“Over the past decade, the housing market has been driven, in part, by the 73 million Baby Boomers who have been buying homes as they retire and adopt new lifestyles,’’ says Rob Parahus, president and chief operating officer for Toll Brothers, one of the leading home builders in the U.S. 

Multiple forces helped bring this together: developers and builders seeing an opportunity, a growing number of aging Americans, people with money wanting to have communities with particular amenities and protections against what they might find elsewhere, and an ongoing interest in homeownership.

I imagine there are things missing from these communities. If a group of people with means have come together in an age-restricted community, they will not encounter all the same people and/or neighbors they might elsewhere.

What happens to these communities in a future when there are fewer older Americans who want to live in such places? How easy might it be to convert communities back to the general housing stock?

What is the modal experience in these communities or does it vary quite a bit? Some of these places get more media attention than others. Take, for example, The Villages in Florida is well known. But, it is hard to know from the occasional news story about whether this is a “typical” adult active community or not.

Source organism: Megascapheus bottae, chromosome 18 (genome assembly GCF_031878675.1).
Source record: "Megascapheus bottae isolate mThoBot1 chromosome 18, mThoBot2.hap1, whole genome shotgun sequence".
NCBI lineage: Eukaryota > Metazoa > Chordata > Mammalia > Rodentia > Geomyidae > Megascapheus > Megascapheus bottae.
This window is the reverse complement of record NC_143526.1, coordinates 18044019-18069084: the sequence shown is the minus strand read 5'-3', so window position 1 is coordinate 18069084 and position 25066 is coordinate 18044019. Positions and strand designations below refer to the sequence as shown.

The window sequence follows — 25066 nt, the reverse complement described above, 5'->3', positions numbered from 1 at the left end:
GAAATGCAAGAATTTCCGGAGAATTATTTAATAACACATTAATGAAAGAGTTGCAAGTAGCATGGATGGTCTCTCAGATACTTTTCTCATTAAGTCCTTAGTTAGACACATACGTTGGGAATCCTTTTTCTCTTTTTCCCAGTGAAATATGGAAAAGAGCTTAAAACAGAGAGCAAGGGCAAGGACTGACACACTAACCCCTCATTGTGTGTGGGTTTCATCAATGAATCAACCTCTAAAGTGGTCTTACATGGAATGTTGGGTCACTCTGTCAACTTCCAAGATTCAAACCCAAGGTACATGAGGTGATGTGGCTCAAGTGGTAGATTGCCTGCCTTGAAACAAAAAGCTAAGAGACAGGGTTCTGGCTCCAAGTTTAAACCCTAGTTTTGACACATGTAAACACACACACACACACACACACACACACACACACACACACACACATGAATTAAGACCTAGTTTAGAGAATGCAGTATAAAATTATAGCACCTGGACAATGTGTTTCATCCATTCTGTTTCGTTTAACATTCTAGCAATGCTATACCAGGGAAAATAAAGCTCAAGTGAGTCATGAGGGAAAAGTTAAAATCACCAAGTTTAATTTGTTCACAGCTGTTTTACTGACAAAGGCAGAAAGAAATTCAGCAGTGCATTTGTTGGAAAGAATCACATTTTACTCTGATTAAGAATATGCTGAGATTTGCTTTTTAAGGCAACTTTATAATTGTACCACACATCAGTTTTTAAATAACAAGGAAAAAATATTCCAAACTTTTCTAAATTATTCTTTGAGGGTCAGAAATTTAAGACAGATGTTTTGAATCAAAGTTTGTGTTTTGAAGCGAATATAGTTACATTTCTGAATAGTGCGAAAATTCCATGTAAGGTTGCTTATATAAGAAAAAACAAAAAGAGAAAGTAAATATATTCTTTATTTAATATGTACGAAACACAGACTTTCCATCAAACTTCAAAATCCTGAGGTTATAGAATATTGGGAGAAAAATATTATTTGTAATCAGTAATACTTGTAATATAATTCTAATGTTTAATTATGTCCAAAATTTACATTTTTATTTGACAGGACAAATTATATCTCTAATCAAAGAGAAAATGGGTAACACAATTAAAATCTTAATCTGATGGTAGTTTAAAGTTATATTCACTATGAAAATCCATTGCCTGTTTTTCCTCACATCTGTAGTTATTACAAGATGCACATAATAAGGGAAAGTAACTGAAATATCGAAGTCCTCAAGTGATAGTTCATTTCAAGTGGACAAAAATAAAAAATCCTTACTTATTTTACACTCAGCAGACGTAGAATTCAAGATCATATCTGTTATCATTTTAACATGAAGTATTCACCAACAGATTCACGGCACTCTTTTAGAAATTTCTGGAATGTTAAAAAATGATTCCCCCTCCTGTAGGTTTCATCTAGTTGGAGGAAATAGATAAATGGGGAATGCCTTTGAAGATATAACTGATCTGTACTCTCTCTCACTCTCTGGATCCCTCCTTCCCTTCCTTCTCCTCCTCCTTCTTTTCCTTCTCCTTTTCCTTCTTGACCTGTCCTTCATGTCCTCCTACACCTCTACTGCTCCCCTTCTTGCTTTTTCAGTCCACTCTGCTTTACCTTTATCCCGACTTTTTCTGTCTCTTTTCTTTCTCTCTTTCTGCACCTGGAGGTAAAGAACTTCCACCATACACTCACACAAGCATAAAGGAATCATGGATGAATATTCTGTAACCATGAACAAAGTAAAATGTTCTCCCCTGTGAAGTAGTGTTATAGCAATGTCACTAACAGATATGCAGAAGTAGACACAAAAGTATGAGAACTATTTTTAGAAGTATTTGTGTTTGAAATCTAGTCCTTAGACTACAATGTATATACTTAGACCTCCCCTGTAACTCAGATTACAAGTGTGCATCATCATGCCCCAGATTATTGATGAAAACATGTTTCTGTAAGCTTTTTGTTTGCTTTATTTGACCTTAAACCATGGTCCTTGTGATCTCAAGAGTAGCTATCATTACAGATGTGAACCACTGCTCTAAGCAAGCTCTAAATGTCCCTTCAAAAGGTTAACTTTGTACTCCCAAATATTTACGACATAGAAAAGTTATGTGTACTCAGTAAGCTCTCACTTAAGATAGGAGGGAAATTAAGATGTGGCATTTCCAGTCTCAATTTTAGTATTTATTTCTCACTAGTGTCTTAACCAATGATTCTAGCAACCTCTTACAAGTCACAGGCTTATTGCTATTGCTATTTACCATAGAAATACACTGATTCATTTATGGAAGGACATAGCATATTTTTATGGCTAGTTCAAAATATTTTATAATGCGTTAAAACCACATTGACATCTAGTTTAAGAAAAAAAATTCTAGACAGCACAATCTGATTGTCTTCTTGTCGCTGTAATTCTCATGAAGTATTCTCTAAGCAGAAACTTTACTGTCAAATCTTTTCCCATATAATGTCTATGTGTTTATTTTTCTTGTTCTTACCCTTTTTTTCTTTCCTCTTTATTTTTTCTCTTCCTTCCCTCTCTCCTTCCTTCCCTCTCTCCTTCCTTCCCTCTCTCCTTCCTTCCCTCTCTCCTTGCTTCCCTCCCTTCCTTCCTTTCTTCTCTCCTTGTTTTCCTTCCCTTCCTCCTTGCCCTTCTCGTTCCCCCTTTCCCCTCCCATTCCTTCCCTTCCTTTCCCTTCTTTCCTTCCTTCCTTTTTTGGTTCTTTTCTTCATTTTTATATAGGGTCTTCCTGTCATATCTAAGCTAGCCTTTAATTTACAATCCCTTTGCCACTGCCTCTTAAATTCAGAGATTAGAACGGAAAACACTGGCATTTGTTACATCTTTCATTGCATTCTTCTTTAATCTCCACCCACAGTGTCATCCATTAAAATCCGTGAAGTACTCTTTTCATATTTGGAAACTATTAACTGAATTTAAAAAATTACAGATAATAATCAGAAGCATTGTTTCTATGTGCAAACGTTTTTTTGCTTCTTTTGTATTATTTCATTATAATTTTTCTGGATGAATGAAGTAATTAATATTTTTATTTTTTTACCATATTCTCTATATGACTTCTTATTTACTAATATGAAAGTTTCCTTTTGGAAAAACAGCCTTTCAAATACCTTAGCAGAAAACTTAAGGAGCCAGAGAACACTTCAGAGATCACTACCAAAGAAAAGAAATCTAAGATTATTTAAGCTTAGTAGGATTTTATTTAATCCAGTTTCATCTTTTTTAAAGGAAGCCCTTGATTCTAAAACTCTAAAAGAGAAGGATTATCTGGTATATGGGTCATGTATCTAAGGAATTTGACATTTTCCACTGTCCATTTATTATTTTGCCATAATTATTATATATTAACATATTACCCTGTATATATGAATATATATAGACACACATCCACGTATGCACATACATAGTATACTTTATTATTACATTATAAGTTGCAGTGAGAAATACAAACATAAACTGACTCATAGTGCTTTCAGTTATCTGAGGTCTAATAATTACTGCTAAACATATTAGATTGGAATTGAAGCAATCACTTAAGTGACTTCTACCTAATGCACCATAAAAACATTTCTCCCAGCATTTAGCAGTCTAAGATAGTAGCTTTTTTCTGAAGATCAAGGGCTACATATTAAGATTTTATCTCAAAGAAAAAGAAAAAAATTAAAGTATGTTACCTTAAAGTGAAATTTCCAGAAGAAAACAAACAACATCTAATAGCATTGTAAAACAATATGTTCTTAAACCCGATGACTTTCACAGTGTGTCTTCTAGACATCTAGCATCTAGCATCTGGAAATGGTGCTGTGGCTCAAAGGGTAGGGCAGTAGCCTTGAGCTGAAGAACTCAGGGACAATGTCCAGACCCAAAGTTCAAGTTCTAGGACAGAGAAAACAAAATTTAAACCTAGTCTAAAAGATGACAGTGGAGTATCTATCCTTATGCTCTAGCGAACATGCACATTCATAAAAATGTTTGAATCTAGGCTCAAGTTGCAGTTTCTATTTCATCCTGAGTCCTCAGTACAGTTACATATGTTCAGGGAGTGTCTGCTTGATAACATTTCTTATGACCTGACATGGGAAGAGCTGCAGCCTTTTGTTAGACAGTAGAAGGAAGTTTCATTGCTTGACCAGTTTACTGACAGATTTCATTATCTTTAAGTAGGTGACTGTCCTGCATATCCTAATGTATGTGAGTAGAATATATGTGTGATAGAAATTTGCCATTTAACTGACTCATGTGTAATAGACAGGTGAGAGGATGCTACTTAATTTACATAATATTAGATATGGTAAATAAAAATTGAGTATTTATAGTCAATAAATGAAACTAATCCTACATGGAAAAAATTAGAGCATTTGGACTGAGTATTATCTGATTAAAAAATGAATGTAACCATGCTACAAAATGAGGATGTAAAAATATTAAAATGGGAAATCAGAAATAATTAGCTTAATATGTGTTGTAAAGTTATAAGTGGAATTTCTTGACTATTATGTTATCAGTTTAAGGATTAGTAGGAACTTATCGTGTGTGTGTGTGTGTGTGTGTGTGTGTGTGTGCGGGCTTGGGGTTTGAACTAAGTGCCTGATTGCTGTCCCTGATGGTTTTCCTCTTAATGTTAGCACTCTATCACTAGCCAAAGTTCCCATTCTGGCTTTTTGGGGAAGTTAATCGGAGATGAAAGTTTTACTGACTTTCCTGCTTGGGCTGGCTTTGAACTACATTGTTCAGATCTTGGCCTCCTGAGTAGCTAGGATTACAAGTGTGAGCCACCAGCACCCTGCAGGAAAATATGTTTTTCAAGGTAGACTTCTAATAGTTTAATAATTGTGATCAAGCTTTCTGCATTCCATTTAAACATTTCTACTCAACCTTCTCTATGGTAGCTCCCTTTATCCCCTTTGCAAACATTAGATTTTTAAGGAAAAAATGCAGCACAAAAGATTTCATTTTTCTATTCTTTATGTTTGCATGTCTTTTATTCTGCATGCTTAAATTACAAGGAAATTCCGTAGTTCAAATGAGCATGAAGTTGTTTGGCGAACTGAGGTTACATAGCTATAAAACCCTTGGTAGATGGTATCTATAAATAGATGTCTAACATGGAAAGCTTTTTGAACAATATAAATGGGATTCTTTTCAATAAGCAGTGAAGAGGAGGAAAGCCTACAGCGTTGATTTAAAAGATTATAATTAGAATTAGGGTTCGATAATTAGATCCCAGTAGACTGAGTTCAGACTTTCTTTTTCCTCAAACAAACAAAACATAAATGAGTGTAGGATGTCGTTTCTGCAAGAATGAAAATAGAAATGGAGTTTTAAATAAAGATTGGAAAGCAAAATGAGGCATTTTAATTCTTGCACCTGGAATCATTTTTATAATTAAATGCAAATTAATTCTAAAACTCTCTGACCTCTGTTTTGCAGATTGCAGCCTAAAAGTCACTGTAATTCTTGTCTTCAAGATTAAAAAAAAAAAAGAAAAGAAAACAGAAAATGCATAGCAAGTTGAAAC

Claim: Lake Michigan has so much water that “supply will never be a problem for the [Chicago] region”

Water supplies in the Southwest are limited but Lake Michigan holds a lot of water communities in the Chicago region can access:

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Lake Michigan holds more than 1 quadrillion gallons of water, so supply will never be a problem for the region.

Should we be so confident about this? Lake Michigan is large and the Great Lakes contain roughly one-fifth of “the world’s supply of surface fresh water.

Sure, the Chicago region has limited population increases. The Midwest at large is not exactly growing like the Sunbelt. But, lots of people and governments rely on this water and climates and ecosystems change.

The context for this quote is a dispute between local governments in the region about obtaining water. Hundreds of millions of dollars, perhaps billions, are on the line. People need water. For now, it is there and it probably will be there for a long time…but it is not guaranteed to be there.

Playing Chicago suburbs off each other to get the best deal for the owners of the Bears

Which Chicago suburb might give the Bears the best option to make money off a new stadium and development around it? Enter Naperville, the largest suburb in the region:

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“We will continue the ongoing demolition activity and work toward a path forward in Arlington Heights, but it is no longer our singular focus,” Scott Hagel, the Bears senior vice president of marketing and communications said in a statement. “It is our responsibility to listen to other municipalities in Chicagoland about potential locations that can deliver on this transformational opportunity for our fans, our club and the state of Illinois.”…